The other problem is projects change and a users vote could change in the future, but most wont come back and change their vote.
I realise the idea of ratings sounds great but there's negative side effects that could damage code contributions and turn drupal.org into a popularity contest. Instead of a community of people trying to help each other.
I think rather than project quality, it should be project healthiness.
Healthiness indicators are :
- the number of commits
- latest activity
- number of sites using it
- quality of issues and reactive reponse to a bug/issue
Those indicators are already there, but it requires to spend few minutes (seconds) on the project page to read them, and make to make our own idea on the project quality.
No rating system could synthetise these indicators.
If we let people vote for a project, then it becomes subjective.
Recent activity is more important than someone's rating. In lieu of ratings, I'd like to see an improved/extended "related modules" section. The current related modules tends to be rather limiting in that either shows 2-3 similar, and then some remotely related, meanwhile hiding some really good ones. Go to project/colorbox, and compare it's related projects to the link at the bottom of Colorbox 'similar modules'.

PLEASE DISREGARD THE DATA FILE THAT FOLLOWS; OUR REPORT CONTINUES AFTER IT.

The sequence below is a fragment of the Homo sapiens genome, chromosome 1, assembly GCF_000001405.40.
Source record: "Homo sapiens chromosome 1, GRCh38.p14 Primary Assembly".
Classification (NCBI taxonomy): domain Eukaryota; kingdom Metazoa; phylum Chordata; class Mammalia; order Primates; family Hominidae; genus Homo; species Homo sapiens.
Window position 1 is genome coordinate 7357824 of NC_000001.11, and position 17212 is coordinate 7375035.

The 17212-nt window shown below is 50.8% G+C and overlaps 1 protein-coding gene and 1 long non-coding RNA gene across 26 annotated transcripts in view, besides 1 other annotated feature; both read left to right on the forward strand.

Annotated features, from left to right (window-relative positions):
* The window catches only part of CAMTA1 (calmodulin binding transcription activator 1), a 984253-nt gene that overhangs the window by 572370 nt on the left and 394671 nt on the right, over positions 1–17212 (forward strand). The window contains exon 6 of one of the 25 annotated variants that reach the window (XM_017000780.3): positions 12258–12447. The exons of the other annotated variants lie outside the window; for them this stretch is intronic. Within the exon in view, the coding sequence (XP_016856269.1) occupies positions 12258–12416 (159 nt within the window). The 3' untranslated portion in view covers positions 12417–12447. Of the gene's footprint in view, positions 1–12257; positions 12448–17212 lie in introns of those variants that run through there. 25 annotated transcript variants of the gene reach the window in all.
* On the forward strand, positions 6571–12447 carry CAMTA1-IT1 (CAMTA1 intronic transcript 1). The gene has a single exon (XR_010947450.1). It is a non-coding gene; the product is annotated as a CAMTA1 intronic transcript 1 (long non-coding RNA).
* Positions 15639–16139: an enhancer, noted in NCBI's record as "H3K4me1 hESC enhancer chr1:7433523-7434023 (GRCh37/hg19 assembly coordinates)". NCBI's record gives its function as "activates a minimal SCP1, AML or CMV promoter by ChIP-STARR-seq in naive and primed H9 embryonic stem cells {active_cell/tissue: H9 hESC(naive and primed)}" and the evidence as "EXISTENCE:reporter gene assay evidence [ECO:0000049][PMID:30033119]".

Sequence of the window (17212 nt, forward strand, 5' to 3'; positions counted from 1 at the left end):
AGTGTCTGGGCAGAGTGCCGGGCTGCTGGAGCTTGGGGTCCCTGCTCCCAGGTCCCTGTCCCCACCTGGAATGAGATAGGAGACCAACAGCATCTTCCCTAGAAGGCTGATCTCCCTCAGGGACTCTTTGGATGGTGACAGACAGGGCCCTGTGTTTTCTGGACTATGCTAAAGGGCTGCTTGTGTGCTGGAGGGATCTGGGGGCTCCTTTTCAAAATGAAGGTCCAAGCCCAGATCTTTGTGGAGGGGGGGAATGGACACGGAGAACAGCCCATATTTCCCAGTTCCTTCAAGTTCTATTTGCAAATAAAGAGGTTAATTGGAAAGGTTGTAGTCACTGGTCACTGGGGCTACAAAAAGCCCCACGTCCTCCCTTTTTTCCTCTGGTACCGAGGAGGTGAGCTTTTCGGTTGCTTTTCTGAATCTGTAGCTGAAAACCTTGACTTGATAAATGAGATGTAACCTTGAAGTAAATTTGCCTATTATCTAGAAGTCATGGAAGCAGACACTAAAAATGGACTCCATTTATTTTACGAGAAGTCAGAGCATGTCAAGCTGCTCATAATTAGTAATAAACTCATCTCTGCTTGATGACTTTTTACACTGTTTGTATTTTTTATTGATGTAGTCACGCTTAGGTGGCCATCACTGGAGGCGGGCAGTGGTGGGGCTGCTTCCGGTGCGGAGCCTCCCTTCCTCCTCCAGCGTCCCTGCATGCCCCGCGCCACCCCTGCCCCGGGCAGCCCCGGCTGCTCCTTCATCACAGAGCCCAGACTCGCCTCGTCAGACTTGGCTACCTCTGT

I like the idea of having all the info maybe in a block or something, just to see it at a glance, but still am very wary of any type of ratings or healthiness indicators. Again, I completely understand the motivation behind wanting it, and am in no way trying to offend anyone or dismiss all the good input given by supporters of this. I just still think that even rating or providing any overall indicator would not accurately represent a project. For instance, if you judge things by by even the number of sites using it, you are exempting/penalizing projects that are for a very specific functionality for a specific type of site, unlike views,ctools, etc.. that everyone uses; also new projects looking for exposure and testers would be penalized as well. Quality of issues and response would also put a terrible burden on maintainers, I mean what if they actually take a vacation or get sick and then their rating goes down? Or what if they are actively seeking co-maintainers because they already know they have too much on their plate, but instead of abandoning the project they are seeking help. In this instance would some make a decision to postpone or abandon a project just for ratings? And the number of commits and latest activity can be deceiving as well. There are many modules, even just basic utility modules that just do what they do and just work and do not require a massive number of commits or updates. Like the admin role module for D6 before the functionality was included in the D7 core.